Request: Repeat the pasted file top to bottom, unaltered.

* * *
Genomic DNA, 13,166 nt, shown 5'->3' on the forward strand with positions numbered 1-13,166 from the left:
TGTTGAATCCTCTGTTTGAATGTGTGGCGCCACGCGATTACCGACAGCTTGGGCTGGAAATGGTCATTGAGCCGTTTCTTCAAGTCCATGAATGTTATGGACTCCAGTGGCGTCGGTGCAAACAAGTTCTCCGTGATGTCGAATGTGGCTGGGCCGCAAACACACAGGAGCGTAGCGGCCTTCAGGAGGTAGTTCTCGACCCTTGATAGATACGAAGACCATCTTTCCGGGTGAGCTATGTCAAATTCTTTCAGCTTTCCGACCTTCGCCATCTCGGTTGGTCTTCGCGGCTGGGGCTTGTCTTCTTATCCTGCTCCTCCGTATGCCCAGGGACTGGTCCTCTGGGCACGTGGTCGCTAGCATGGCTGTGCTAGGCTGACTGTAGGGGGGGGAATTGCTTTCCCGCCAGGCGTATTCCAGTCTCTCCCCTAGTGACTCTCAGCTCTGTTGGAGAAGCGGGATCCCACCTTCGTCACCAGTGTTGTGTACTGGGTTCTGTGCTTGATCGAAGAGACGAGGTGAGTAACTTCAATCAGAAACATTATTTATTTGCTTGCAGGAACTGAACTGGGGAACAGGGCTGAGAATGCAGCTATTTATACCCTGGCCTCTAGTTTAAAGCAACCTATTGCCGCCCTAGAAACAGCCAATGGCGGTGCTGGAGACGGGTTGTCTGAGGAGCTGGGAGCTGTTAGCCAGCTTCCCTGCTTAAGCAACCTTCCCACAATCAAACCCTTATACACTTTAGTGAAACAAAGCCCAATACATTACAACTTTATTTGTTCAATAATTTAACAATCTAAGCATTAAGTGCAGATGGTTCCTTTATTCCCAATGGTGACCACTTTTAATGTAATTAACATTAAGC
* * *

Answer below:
Genomic DNA, 13,166 nt, shown 5'->3' on the forward strand with positions numbered 1-13,166 from the left:
TGTTGAATCCTCTGTTTGAATGTGTGGCGCCACGCGATTACCGACAGCTTGGGCTGGAAATGGTCATTGAGCCGTTTCTTCAAGTCCATGAATGTTATGGACTCCAGTGGCGTCGGTGCAAACAAGTTCTCCGTGATGTCGAATGTGGCTGGGCCGCAAACACACAGGAGCGTAGCGGCCTTCAGGAGGTAGTTCTCGACCCTTGATAGATACGAAGACCATCTTTCCGGGTGAGCTATGTCAAATTCTTTCAGCTTTCCGACCTTCGCCATCTCGGTTGGTCTTCGCGGCTGGGGCTTGTCTTCTTATCCTGCTCCTCCGTATGCCCAGGGACTGGTCCTCTGGGCACGTGGTCGCTAGCATGGCTGTGCTAGGCTGACTGTAGGGGGGGGAATTGCTTTCCCGCCAGGCGTATTCCAGTCTCTCCCCTAGTGACTCTCAGCTCTGTTGGAGAAGCGGGATCCCACCTTCGTCACCAGTGTTGTGTACTGGGTTCTGTGCTTGATCGAAGAGACGAGGTGAGTAACTTCAATCAGAAACATTATTTATTTGCTTGCAGGAACTGAACTGGGGAACAGGGCTGAGAATGCAGCTATTTATACCCTGGCCTCTAGTTTAAAGCAACCTATTGCCGCCCTAGAAACAGCCAATGGCGGTGCTGGAGACGGGTTGTCTGAGGAGCTGGGAGCTGTTAGCCAGCTTCCCTGCTTAAGCAACCTTCCCACAATCAAACCCTTATACACTTTAGTGAAACAAAGCCCAATACATTACAACTTTATTTGTTCAATAATTTAACAATCTAAGCATTAAGTGCAGATGGTTCCTTTATTCCCAATGGTGACCACTTTTAATGTAATTAACATTAAGC